There was an overwhelming increase in measles deaths across the world last year. In fact, deaths due to measles, a vaccine-preventable disease, were the highest in 2019 than in the last 23 years, a report jointly published by the World Health Organization and the CDC says. The report published on Thursday raises fears that the disease will spread in the near future due to the COVID-19 pandemic, which has disrupted immunization and detection.
According to the report, global deaths in 2019 reached a staggering high of 2,07,500 cases—a more than 50% higher rate than just three years back. Even the United States was not spared from a measles outbreak, although no deaths were reported during the year. According to another CDC report, the United States registered 1,282 measles cases in 31 states, the most since 1992. Notably, in 2012, the country reported only 55 measles cases.
Public health experts attribute the soaring measles deaths to years of insufficiency in vaccine coverage. Now, as the world is in the grip of a viral pandemic, the situation may worsen and the result will be that cases of measles—a disease more contagious than COVID-19—will swell.
Natasha Crowcroft, a senior technical adviser for measles and rubella at the WHO, told the New York Times on Thursday, “We are worried that there are new gaps in immunity opening because of COVID on top of those that were already there. We can’t carry on in the same way and expect a different result.” She called for more resources and their creative application to tackle the disease.
Reported measles cases are low so far this year, but experts are not free of worry. They apprehend there has been a massive under-counting of cases as a result of the prevailing disruption of healthcare systems worldwide, which has led to reduced detection and medical care for measles.
According to reports, there have been measles outbreaks in at least 26 countries whose vaccination campaigns have been hampered because of the panic created by the COVID-19 pandemic. The WHO says until now some 94 million [9.4 crore] people are at risk of missing a measles vaccine.
Details of the measles outbreaks were reported by the Measles and Rubella Initiative, an international consortium that includes the WHO, CDC, UNICEF, American Red Cross and the United Nations Foundation. The report emphasises that vaccination should proceed even during the pandemic and that it is even more necessary when overall healthcare systems are close to exhaustion.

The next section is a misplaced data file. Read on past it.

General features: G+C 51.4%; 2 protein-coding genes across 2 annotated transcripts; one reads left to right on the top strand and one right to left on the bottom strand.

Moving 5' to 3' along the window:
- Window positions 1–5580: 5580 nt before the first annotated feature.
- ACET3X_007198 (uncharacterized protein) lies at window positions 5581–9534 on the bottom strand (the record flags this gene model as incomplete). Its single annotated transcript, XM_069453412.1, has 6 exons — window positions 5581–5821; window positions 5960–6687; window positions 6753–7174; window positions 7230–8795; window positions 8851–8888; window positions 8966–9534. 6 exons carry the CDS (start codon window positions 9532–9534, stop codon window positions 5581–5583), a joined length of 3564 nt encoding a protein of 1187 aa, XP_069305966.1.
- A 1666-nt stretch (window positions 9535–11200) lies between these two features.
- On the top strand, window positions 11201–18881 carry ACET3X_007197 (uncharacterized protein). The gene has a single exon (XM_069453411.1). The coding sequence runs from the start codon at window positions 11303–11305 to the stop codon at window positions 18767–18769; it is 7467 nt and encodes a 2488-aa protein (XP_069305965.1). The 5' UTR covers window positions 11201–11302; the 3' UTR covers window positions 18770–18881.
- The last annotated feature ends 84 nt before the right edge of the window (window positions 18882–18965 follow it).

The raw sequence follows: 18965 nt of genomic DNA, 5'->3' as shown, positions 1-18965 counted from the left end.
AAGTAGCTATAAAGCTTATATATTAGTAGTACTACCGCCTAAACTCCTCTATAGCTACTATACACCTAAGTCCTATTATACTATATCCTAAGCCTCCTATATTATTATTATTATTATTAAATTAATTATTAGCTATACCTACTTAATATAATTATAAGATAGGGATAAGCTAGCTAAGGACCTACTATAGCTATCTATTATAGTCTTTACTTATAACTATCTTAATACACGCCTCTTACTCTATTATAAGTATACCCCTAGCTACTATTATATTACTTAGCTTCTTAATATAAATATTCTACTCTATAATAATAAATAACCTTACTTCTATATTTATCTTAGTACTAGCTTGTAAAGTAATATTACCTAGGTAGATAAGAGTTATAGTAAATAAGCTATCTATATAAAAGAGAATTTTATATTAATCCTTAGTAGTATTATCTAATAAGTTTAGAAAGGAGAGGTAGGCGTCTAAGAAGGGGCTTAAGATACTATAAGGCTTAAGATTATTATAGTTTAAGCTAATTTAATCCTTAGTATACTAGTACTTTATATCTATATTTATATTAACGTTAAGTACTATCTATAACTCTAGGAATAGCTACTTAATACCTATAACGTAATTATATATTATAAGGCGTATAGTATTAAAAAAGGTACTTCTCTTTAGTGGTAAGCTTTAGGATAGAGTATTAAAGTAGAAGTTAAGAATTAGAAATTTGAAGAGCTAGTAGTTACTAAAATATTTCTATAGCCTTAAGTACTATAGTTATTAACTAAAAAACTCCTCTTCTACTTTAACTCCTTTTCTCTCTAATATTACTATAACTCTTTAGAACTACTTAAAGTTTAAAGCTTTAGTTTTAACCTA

However, experts also argue that the current spike in measles detection and mortality is not only due to the pandemic. Rather, they compare the spurt in measles with a small fire that has, over time, turned explosive. For almost a decade now, the worldwide vaccination rate has stagnated, which guaranteed a steady immunisation in many regions. Yet this stagnation has given rise to another problem—a failure of vaccination drives to reach more people, which was actually required if the contagion was to be eradicated.
Out of 184 reporting countries, nine accounted for over 73% of measles cases during 2019. Those nine countries with a heavy incident rate are the Central African Republic, the Democratic Republic of Congo, Georgia, Kazakhstan, Madagascar, North Macedonia, Samoa, Tonga and Ukraine. This data, which is from the CDC, shows that apart from the low-income countries that were hit hard by the measles outbreaks, middle-income countries such as Ukraine were also prominent in the list of most-affected nations.
More alarming is the fact that “zero dose” children—those who received no vaccines—are on a rise in countries like Brazil, Mexico and Philippines. This accounts for 9.5 million [95 lakh] or a massive 69% of children who are due to receive the vaccine.
It is noteworthy that between 2010 and 2016, deaths and positive cases of measles declined to 18 cases per million persons. But vaccination efforts have begun to decline since 2010. Preventing a measles outbreak through vaccination would mean that 90% of the population has been vaccinated with two doses. However, since 2010, the worldwide average has been stuck at 85% for the first dose and for the second dose, the rate decreases further, and hovers at around 71%.
Besides, babies are taking birth every day and thus, the gross numbers of both unvaccinated and under-vaccinated children are increasing worldwide in a situation where the vaccination rate has stagnated.
Robb Linkins, an epidemiologist at the CDC, who is the present chair of the Measles and Rubella Initiative’s management team said on the alarming situation that the measles mortality rate in high-income countries like the United States is “virtually nil”, because general health is already good and the healthcare system is robust. But last year’s high number of measles deaths worldwide is a terrible testimony to poor health care as well as under-vaccination.
“It’s just hard for me to believe that kids are dying of a disease that we’ve had a great vaccine for, for 50 years,” he said.